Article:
The spinal cord links the brain and the body by signaling both motor and sensory information  to coordinate activities of living. Any lesion to this conduit may result in disruption  of  motor and/or sensory information from brain to periphery and vice versa. The body functions that are compromised or disrupted depend on the segment of the cord that is injured, and the severity of the injury. As a sequel to this traumatic injury a wide spectrum of consequences   are encountered.

Stretch Reflex Pathway:

When a brief sudden stretch is applied to a joint, the muscle spindles respond by sending  afferent discharges along Ia nerve fibers to the spinal cord. These Ia afferent inputs  activate the parent motoneurons located in the ventral horn of the spinal cord resulting in contraction of the stretched muscle. There is simultaneous inhibition of the  antagonistic  muscle(s) via inhibitory interneurons.

Stretch Reflex Pathway (Modified From Morgenson 1977).

Stretch Reflex Pathway (Modified From Morgenson 1977).

METHODS

 Data Collection and Processing:

The EMG data were collected from 7 subjects (5 male and 2 female, mean age: 39 yr, SE 4, range: 27-52 yr) with a chronic cervical spinal cord injury (mean time since injury: 18 yr  (SE 4; range: 4-33 yr, Table 4.1). These injuries were caused by diving mishaps (n=4), motor vehicle accidents (n=2) and sports events (n=1).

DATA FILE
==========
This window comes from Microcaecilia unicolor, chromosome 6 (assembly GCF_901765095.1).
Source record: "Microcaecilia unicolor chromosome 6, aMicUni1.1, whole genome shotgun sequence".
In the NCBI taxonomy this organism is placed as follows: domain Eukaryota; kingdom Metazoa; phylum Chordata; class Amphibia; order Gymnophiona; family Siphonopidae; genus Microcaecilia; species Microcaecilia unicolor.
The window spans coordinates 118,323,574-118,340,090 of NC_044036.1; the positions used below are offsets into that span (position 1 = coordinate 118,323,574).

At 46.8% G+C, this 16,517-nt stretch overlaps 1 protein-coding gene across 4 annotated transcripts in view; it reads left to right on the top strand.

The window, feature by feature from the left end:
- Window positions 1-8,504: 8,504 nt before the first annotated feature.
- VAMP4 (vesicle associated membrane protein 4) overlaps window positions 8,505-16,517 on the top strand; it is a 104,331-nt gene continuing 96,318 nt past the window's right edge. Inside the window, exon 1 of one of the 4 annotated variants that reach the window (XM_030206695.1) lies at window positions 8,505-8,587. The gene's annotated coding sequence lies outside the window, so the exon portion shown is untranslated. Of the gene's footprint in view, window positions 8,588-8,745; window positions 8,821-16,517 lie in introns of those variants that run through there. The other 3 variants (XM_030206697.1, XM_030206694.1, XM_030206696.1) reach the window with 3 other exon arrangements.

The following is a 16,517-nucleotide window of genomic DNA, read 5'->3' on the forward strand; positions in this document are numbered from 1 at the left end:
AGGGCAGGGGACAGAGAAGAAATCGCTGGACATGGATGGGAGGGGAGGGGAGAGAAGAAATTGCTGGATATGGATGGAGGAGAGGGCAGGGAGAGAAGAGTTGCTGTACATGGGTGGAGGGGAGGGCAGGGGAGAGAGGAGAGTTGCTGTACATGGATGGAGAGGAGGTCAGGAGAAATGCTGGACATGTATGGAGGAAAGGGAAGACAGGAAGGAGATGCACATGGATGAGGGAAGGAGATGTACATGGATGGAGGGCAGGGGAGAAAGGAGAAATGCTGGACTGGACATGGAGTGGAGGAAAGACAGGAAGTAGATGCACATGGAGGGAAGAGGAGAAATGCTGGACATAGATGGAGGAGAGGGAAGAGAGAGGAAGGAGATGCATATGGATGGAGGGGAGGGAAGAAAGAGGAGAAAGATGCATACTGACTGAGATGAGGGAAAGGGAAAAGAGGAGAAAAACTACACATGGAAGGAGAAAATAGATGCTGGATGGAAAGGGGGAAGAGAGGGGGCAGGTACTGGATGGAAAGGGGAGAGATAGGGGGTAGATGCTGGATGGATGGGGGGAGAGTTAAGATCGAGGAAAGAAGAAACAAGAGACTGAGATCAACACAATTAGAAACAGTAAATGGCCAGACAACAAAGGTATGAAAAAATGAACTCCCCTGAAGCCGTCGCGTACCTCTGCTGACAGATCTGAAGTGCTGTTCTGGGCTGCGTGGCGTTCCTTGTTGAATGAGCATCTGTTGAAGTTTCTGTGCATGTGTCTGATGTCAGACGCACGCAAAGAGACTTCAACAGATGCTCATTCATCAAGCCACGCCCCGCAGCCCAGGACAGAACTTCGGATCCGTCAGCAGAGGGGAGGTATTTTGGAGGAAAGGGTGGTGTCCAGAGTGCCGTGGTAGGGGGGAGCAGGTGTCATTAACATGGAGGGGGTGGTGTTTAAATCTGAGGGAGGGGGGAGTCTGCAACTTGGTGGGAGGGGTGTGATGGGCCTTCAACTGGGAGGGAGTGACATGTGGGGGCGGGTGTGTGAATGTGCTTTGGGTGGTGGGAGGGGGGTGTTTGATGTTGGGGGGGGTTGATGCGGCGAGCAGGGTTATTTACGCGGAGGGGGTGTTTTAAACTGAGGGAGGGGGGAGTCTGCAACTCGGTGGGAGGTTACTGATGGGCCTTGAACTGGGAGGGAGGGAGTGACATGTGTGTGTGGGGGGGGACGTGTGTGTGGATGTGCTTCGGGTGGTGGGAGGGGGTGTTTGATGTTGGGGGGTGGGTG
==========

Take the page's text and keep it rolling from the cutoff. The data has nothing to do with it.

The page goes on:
The injuries were at C4 (n=1), C6 (n=5) or C7 (n=1) and were complete (AISA A) according to American Spinal Injury Association criteria  (Maynard et al. 1997). The subjects had no voluntary control of any leg muscles, indicated  by an inability to generate any voluntary EMG activity. Subjects took no medication to mitigate muscle spasms. Before participating in the study all subjects gave informed, written consent  which was approved by the Institutional.

Electrode Configuration Employed for the Four Leg Muscles (Modified From Paintings of Amanda Jo Ellingson, WWW. Amandajoellingson.com).

Electrode Configuration Employed for the Four Leg Muscles (Modified From Paintings of Amanda Jo Ellingson, WWW. Amandajoellingson.com).

Algorithm to Detect the Onset and Offset  of Each Burst of EMG During Clonus:

Three cycles of clonus, with the onset and offset of the EMG marked manually by lines. The process of using software to automatically determine the start and end of EMG during user defined spasms that include clonus are described in the subsequent sections of this chapter. The basis of this detection method is derived from the technique of “intensity analysis” proposed by Vincent Von Tscharner (2000).

The Start (---) and End (...) of Each Emg Burst Marked Manually During 3 Cycles of Clonus Recorded From the Right Medial Gastrocnemius Muscle During Hour 14 (1-2 Pm; Subject F, Injury at C4).

The Start (—) and End (…) of Each Emg Burst Marked Manually During 3 Cycles of Clonus Recorded From the Right Medial Gastrocnemius Muscle During Hour 14 (1-2 Pm; Subject F, Injury at C4).

Visual Comparison of Measurements:

The starts and ends of bursts of EMG marked by two different operators and the algorithm can  be viewed simultaneously to evaluate the decisions. A MATLAB user interface was developed to display the EMG and the outputs in Dadisp.